Over the summer, I volunteered Green Acre Baha’i School, a center of learning for Baha’i youth and children and a popular summer camp for Baha’is around the world. During my time there, I was a co-counselor for young children who were around ten years old, and my fellow counselors, the class teacher and I spent about five days teaching the kids about the meaning and the act of tolerance. Oftentimes we would read quotes from the prophet of the Baha’i Faith, Baha’u’llah, about tolerance, as well as quotes from other significant figures in the Baha’i Faith, such as Shoghi Effendi.
Through the time I was there, I made great friends with both my co-counselors and the children I was teaching. Sometimes I would sit with them during lunch, and we would talk about the class materials or just our lives in general. While I was there, I also met many long-lost friends, one of which was the class teacher I was working with who had taught me at Green Acre many years ago. It was wonderful to see her again and to catch up on all the time we hadn’t seen each other. As always though, the time I was in Green Acre quickly ran out, and before I knew it I had to leave. I was sad, but I made sure I would come back soon. Green Acre is such a wonderful place; it’s spiritually uplifting and it’s one of the best places to meet new friends and see old ones, and I can’t wait to go back and serve again.
Back in June, I helped set up and run the Restorative Center’s annual fundraiser.
The Restorative Center is a non-profit that works to enhance restorative justice by training teens, attorneys and other volunteers. Most of their work involves “circles” in which groups meet in a circle formation and discuss their experiences openly.
The fundraiser was held at Joe’s pub, with a performance by Stephanie McKay. I helped by setting up the venue before it started, and by assisting with an activity for the attendees. The activity was to write what justice meant to each of the attendees on separate pieces of wood, so by the end of the night there was a pretty visual of what justice means.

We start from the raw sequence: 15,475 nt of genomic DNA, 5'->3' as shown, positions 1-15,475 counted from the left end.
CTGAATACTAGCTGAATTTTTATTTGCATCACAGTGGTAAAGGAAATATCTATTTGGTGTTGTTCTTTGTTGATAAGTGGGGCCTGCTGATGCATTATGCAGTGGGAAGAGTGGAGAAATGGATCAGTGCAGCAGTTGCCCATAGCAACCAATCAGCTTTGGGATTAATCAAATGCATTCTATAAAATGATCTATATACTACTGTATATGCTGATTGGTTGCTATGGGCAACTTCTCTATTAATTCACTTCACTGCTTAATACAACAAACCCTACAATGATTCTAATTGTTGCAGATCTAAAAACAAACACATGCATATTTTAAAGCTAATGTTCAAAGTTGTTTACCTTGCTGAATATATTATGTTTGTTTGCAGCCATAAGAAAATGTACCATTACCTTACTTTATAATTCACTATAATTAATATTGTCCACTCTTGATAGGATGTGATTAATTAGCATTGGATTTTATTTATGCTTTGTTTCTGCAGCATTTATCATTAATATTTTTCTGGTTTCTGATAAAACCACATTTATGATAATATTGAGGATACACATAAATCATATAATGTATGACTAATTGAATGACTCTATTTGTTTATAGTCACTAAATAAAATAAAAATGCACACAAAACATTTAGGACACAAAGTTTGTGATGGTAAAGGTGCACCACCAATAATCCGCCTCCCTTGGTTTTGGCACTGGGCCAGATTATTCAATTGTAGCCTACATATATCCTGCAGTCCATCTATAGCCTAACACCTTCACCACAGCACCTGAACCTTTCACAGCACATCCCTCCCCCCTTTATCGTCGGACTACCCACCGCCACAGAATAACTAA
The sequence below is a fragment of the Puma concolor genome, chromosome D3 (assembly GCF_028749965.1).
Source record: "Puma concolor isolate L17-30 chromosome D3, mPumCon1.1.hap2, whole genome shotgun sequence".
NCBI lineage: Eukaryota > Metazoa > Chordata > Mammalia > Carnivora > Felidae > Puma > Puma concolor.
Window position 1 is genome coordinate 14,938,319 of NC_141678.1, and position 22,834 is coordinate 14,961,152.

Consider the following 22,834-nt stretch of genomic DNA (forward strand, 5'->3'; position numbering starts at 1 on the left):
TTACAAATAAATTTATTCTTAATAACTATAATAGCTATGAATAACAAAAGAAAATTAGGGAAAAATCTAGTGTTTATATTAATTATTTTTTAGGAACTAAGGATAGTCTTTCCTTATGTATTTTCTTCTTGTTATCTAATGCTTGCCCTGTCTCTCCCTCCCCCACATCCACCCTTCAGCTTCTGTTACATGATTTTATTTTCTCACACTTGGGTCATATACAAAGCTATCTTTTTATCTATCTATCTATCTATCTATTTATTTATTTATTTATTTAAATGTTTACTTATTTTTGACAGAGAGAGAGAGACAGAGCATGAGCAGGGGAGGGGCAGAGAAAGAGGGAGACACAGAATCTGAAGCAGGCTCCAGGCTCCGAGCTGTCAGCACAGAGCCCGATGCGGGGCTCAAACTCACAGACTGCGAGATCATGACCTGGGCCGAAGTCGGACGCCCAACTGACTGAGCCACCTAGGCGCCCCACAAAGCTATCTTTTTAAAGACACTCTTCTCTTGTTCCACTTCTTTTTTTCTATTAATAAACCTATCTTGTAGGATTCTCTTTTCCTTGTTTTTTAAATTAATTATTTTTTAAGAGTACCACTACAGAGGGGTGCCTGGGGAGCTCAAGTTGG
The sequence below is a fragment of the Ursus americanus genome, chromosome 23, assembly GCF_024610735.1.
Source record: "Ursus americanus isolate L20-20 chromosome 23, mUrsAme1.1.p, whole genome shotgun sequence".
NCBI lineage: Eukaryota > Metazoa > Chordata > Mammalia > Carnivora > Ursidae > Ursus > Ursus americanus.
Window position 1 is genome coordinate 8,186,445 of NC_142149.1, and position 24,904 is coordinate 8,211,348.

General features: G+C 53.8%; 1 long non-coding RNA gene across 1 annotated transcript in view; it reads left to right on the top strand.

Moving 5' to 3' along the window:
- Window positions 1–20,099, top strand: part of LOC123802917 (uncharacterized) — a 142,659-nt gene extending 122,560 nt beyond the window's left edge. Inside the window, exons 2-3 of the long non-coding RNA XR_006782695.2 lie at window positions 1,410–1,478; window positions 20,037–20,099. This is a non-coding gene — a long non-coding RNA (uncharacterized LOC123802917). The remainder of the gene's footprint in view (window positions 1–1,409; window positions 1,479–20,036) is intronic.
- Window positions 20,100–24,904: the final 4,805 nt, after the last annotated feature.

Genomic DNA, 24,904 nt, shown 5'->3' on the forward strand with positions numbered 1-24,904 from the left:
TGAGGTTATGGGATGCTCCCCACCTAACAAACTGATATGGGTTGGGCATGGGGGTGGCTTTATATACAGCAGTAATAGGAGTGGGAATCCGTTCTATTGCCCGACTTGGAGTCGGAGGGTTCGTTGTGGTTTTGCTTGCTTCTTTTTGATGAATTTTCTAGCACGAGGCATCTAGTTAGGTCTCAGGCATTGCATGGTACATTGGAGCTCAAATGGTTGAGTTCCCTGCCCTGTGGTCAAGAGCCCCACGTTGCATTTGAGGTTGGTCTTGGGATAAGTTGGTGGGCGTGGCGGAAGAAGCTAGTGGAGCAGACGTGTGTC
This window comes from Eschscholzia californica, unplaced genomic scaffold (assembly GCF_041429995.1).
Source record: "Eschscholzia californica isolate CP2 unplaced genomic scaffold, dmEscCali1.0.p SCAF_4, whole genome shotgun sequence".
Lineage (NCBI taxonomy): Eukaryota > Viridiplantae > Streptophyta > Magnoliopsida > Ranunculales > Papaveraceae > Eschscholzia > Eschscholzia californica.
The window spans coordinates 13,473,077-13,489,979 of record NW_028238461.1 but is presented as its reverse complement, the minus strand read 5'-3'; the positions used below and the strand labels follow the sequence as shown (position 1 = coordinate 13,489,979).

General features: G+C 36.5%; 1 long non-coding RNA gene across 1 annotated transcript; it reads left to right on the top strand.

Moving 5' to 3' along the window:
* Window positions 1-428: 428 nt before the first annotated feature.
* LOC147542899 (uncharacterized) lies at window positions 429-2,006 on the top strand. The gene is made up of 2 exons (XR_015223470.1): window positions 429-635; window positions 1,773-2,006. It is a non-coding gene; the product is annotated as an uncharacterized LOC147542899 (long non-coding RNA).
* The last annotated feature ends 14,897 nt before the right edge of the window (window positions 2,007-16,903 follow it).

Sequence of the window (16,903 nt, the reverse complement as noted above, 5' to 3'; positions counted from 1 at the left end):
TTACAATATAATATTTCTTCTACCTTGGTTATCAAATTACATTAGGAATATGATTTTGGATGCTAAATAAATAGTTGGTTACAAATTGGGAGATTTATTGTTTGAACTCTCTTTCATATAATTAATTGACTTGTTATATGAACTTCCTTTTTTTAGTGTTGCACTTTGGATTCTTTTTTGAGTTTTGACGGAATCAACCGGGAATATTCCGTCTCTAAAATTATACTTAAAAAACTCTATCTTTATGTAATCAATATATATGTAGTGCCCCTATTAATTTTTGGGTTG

It was a very fun and informative night, and I’m so glad I got to attend!
This summer, I was given the opportunity to volunteer with the Adopt-A-Highway organization. My camp partners with them and adopted highway 1431 in Austin, Texas. I, along with 39 other kids around my age, walked along a long stretch of the highway picking up any trash we saw. The things that we picked up astounded me. I couldn’t believe the things that people would throw out their car windows onto the highway, polluting it. By picking up the trash, I was given another perspective on the amount of pollution in the world. Some of the people who were part of the organizations also gave us some insight of how this trash affected the area and what we were doing by picking it up, which made me want to be even more cautious of the things that I could do that might negatively impact our environment as well as the things that I could do that would positively impact our environment.
I was also given the opportunity to volunteer with the Nature Conservancy at the Barton Creek Habitat Reserve in Austin, Texas, also with my camp. We were told of the endangered species who have made their home the creek and how they helped keep them safe as well as how we could aid them. They explained just how much they had impacted the environment by telling us the growth of the endangered species in the area since they began preserving the creek. In addition to preserving the creek, the Nature Conservancy also allows people to swim in a specific section Barton Creek. We got to see how that creek functioned and looked in comparison to other creeks. It was incredible to see how clear the water was and that there weren’t any strange objects floating at the top or sunken down at the bottom of the creek like how we see plastic bottles or other pieces of trash in natural bodies of water. The creek had all kinds of greenery surrounding it that was actually green rather than the dried green or light brown that is the usual color of nature in most of Texas.
In volunteering with both of these organizations, I got a newfound sense of making a difference as well as being able to see what my volunteering could do to help the rest of the world. If I had not participated in those experiences, I would not have gotten the same sense of accomplishment or have been able to see that what I do makes a difference.